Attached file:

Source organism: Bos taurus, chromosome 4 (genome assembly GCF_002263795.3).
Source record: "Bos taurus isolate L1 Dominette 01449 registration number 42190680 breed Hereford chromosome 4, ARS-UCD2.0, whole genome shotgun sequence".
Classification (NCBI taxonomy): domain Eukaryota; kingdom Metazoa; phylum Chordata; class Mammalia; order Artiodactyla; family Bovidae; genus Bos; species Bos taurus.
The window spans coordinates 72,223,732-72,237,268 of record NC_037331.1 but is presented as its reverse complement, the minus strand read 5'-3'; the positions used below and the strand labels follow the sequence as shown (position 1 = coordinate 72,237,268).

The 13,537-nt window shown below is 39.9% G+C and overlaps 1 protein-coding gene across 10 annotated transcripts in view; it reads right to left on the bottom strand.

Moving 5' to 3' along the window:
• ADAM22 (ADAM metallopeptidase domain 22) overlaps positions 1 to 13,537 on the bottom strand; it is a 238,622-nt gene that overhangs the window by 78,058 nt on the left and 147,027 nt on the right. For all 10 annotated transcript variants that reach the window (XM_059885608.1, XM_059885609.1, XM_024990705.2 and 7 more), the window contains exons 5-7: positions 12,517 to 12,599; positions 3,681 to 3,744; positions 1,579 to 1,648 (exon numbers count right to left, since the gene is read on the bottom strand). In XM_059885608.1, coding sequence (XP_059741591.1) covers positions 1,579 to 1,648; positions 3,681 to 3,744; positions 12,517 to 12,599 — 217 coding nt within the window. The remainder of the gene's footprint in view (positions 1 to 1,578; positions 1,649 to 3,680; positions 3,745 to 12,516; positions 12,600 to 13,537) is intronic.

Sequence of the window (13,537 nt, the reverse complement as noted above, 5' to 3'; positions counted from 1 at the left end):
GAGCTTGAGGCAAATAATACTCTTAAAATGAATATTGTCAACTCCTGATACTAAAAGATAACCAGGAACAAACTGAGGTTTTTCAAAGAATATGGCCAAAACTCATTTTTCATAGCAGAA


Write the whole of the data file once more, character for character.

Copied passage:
Source organism: Bos taurus, chromosome 4 (genome assembly GCF_002263795.3).
Source record: "Bos taurus isolate L1 Dominette 01449 registration number 42190680 breed Hereford chromosome 4, ARS-UCD2.0, whole genome shotgun sequence".
Classification (NCBI taxonomy): domain Eukaryota; kingdom Metazoa; phylum Chordata; class Mammalia; order Artiodactyla; family Bovidae; genus Bos; species Bos taurus.
The window spans coordinates 72,223,732-72,237,268 of record NC_037331.1 but is presented as its reverse complement, the minus strand read 5'-3'; the positions used below and the strand labels follow the sequence as shown (position 1 = coordinate 72,237,268).

The 13,537-nt window shown below is 39.9% G+C and overlaps 1 protein-coding gene across 10 annotated transcripts in view; it reads right to left on the bottom strand.

Moving 5' to 3' along the window:
• ADAM22 (ADAM metallopeptidase domain 22) overlaps positions 1 to 13,537 on the bottom strand; it is a 238,622-nt gene that overhangs the window by 78,058 nt on the left and 147,027 nt on the right. For all 10 annotated transcript variants that reach the window (XM_059885608.1, XM_059885609.1, XM_024990705.2 and 7 more), the window contains exons 5-7: positions 12,517 to 12,599; positions 3,681 to 3,744; positions 1,579 to 1,648 (exon numbers count right to left, since the gene is read on the bottom strand). In XM_059885608.1, coding sequence (XP_059741591.1) covers positions 1,579 to 1,648; positions 3,681 to 3,744; positions 12,517 to 12,599 — 217 coding nt within the window. The remainder of the gene's footprint in view (positions 1 to 1,578; positions 1,649 to 3,680; positions 3,745 to 12,516; positions 12,600 to 13,537) is intronic.

Sequence of the window (13,537 nt, the reverse complement as noted above, 5' to 3'; positions counted from 1 at the left end):
GAGCTTGAGGCAAATAATACTCTTAAAATGAATATTGTCAACTCCTGATACTAAAAGATAACCAGGAACAAACTGAGGTTTTTCAAAGAATATGGCCAAAACTCATTTTTCATAGCAGAA